Florida doctor dies after receiving COVID-19 vaccine under investigation



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A Florida doctor has died weeks after receiving a COVID-19 vaccine, although it is not yet clear whether his death on Monday was linked to the vaccine he received on December 18.

Dr Gregory Michael, 56, OB-GYN at Mount Sinai Medical Center in Miami Beach, has died of a hemorrhagic stroke apparently resulting from a lack of platelets.

Miami medical examiners are investigating his death, the Florida Department of Health said in a statement.

“The CDC and FDA are responsible for reviewing data on the safety of COVID-19 vaccines and presenting that information for federal recommendations on vaccine administration,” communications director Jason Mahon said in an email. “The state will continue to provide all available information to the CDC while it conducts this investigation.”

In a Facebook post, Michael’s wife Heidi Neckelmann said he sought emergency care three days after the shooting because he had spots on his skin that indicated internal bleeding.

The condition that she says led to her stroke, called thrombocytopenia, results from a lower than normal number of platelets, which help the blood to clot.

In extremely rare cases, the measles, mumps, and rubella vaccine has been linked to thrombocytopenia in young children, according to a 2003 study. The condition can also be caused by cancer, anemia, drinking. excessive alcohol, viruses, certain genetic conditions, toxic chemicals and drugs such as diuretics and the rarely used antibiotic chloramphenicol.

Pfizer, which along with its partner BioNTech made the vaccine the man received, said in a statement it was aware of the death.

“We are actively investigating this case, but at this time we do not believe there is a direct link to the vaccine,” the statement said.

There is no indication – either from large-scale clinical trials or among people who have received the vaccine since the government authorized its use last month – that it could be linked to thrombocytopenia. , the company said.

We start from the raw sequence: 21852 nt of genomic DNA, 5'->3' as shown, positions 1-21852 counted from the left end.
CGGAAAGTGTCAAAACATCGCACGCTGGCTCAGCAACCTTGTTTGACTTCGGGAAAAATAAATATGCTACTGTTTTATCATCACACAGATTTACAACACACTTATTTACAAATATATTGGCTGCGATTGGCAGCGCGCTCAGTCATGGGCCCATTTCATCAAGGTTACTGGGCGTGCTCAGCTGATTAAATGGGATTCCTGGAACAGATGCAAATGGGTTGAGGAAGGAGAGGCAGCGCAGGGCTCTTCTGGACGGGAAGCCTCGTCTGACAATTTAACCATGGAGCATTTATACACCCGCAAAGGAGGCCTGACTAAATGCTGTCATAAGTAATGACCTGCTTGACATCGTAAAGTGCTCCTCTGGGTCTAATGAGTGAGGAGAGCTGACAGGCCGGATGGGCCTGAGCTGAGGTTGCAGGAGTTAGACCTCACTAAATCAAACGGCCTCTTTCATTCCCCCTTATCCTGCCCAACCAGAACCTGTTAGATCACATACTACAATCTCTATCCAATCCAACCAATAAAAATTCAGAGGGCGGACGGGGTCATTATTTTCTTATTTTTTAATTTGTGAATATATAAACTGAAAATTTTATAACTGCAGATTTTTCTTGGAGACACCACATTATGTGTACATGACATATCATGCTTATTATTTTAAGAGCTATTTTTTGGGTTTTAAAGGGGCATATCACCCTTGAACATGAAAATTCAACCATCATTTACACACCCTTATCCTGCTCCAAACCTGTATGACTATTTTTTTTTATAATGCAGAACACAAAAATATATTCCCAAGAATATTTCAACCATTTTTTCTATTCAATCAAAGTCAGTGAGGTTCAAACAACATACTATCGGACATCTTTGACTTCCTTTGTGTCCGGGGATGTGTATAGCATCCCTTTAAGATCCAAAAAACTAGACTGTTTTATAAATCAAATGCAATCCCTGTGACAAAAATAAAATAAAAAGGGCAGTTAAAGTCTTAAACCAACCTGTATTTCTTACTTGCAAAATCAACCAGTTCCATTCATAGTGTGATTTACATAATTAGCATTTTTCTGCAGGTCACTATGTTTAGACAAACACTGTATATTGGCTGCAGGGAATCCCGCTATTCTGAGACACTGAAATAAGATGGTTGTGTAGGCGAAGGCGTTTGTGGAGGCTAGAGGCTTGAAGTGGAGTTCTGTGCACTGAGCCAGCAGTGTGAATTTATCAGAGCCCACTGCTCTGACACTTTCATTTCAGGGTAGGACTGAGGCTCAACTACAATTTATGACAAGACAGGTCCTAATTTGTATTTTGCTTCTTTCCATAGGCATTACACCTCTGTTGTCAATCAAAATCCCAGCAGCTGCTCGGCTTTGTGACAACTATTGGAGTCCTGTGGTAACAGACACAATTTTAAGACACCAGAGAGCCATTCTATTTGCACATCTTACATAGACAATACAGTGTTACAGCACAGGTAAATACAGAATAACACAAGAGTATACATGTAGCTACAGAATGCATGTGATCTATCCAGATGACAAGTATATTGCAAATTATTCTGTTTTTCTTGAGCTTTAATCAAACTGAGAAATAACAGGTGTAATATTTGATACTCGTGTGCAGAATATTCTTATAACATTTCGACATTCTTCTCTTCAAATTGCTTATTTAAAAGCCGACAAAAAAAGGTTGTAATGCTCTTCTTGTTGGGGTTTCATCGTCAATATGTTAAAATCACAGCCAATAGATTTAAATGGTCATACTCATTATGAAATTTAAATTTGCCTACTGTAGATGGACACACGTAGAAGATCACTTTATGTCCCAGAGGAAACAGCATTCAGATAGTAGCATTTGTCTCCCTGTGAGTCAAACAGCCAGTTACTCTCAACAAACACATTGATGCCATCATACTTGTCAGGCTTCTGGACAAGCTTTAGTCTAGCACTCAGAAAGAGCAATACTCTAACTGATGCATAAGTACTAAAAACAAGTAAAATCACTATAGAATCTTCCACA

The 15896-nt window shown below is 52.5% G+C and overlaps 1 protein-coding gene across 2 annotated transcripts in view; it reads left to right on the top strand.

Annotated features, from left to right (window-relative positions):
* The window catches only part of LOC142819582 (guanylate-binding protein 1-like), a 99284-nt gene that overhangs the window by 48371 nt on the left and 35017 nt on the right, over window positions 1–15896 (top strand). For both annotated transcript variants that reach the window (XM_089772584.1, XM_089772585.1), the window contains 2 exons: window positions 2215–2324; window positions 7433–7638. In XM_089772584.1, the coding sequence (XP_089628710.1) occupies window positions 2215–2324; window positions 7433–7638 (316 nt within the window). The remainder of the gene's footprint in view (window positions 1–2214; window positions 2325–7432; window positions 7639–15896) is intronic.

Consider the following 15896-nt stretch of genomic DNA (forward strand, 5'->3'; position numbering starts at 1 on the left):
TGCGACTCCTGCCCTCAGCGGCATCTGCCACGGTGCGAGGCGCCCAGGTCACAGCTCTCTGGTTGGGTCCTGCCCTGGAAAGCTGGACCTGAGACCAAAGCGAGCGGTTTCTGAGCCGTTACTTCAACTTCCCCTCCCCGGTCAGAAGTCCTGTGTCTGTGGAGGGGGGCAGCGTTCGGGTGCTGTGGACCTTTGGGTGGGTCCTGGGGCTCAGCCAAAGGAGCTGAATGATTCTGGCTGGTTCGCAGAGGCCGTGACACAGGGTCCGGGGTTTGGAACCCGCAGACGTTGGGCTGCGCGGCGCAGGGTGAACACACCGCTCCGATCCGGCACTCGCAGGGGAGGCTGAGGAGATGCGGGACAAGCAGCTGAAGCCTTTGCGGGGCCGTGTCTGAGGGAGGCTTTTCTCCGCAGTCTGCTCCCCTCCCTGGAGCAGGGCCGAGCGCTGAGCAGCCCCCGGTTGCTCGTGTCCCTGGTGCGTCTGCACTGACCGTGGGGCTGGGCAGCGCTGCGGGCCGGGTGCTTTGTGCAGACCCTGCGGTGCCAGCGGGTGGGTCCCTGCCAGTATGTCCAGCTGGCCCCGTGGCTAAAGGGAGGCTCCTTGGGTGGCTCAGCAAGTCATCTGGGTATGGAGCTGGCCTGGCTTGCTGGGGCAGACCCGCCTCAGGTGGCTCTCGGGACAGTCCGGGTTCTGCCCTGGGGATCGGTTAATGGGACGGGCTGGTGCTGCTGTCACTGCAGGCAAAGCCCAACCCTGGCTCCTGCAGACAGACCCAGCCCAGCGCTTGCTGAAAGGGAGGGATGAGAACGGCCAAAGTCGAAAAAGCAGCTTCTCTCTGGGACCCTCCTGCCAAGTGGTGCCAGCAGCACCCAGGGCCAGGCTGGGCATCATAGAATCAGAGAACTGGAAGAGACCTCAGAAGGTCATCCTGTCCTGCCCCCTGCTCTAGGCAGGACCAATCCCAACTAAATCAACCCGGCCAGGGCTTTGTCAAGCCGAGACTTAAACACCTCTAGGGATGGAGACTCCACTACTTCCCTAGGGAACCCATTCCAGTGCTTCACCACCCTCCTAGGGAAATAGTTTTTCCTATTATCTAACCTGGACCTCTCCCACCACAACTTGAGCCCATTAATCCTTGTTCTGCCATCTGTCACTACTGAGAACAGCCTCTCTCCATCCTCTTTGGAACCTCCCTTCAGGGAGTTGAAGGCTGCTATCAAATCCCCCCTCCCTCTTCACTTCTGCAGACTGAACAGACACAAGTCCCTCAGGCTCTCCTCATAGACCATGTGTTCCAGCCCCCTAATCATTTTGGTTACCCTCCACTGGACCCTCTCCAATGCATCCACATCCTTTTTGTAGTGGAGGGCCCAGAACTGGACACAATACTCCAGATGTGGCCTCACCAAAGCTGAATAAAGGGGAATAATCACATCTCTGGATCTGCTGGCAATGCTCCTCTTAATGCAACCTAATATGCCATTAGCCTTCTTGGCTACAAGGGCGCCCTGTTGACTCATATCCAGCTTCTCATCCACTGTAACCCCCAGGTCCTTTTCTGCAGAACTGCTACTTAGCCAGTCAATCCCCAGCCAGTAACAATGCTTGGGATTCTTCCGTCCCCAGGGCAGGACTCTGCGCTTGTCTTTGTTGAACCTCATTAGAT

Manufacturers of COVID-19 vaccines are required by the government to monitor health issues that arise near the time of vaccination and determine if they are likely to be related to a vaccine.

“It is important to note that serious adverse events, including deaths that are not related to the vaccine, are unfortunately likely to occur at a rate similar to that of the general population,” according to the statement, which concluded in saying, “Our immediate action thoughts are with the bereaved family.”

The United States Centers for Disease Control and Prevention said in a statement Wednesday evening that it and other federal agencies regularly review vaccine safety data, as does an independent committee of vaccine safety experts. .

“It has been a difficult year as each of us grapples with a global pandemic,” the statement said.

Five million people have already been vaccinated against COVID-19. “The use of COVID-19 vaccines is the next step in our efforts to protect Americans and reduce the impact of the COVID-19 pandemic,” the statement said.

In his Facebook post, Neckelmann described Michael as “the love of his life” and blamed his death on the vaccine.

“He was a very healthy 56-year-old man, loved by everyone in the community, delivered hundreds of healthy babies and worked tirelessly during the pandemic,” she said in the message, which had received more than 1,400 comments Wednesday at 8 pm. .

She said a team of doctors across the country had tried for two weeks to increase her platelet count “to no avail”. He was conscious until he suffered a hemorrhagic stroke “which claimed his life in minutes,” she writes.

Michael was a vaccine advocate, his wife said, before raising doubts about his safety.

“I think people need to be aware that side effects can occur, that it is not good for everyone and in this case it destroyed a beautiful life, a perfect family and affected so many people in the community, ”she wrote. “Don’t let his death be in vain, please save more lives by doing this information.”

According to his professional website, Michael was a Miami native who practiced at Mount Sinai for 12 years.

After college, he lived in Japan for several years, traveling a lot and learning the language. He was also fluent in Spanish.

Michael attended St. George’s University School of Medicine in Grenada and completed his OB-GYN residency at Saint Barnabas Medical Center in Livingston, New Jersey.

He and his wife have a daughter, and he was an avid tournament and big game fisherman as well as a certified rescue diver.

Elizabeth Weise contributed to this report.

Contact Karen Weintraub at [email protected]

Patient health and safety coverage at USA TODAY is made possible in part by a grant from the Masimo Foundation for Ethics, Innovation and Competition in Healthcare. The Masimo Foundation does not provide editorial contributions.

This article originally appeared on USA TODAY: Florida doctor dies from COVID-19 vaccine under investigation

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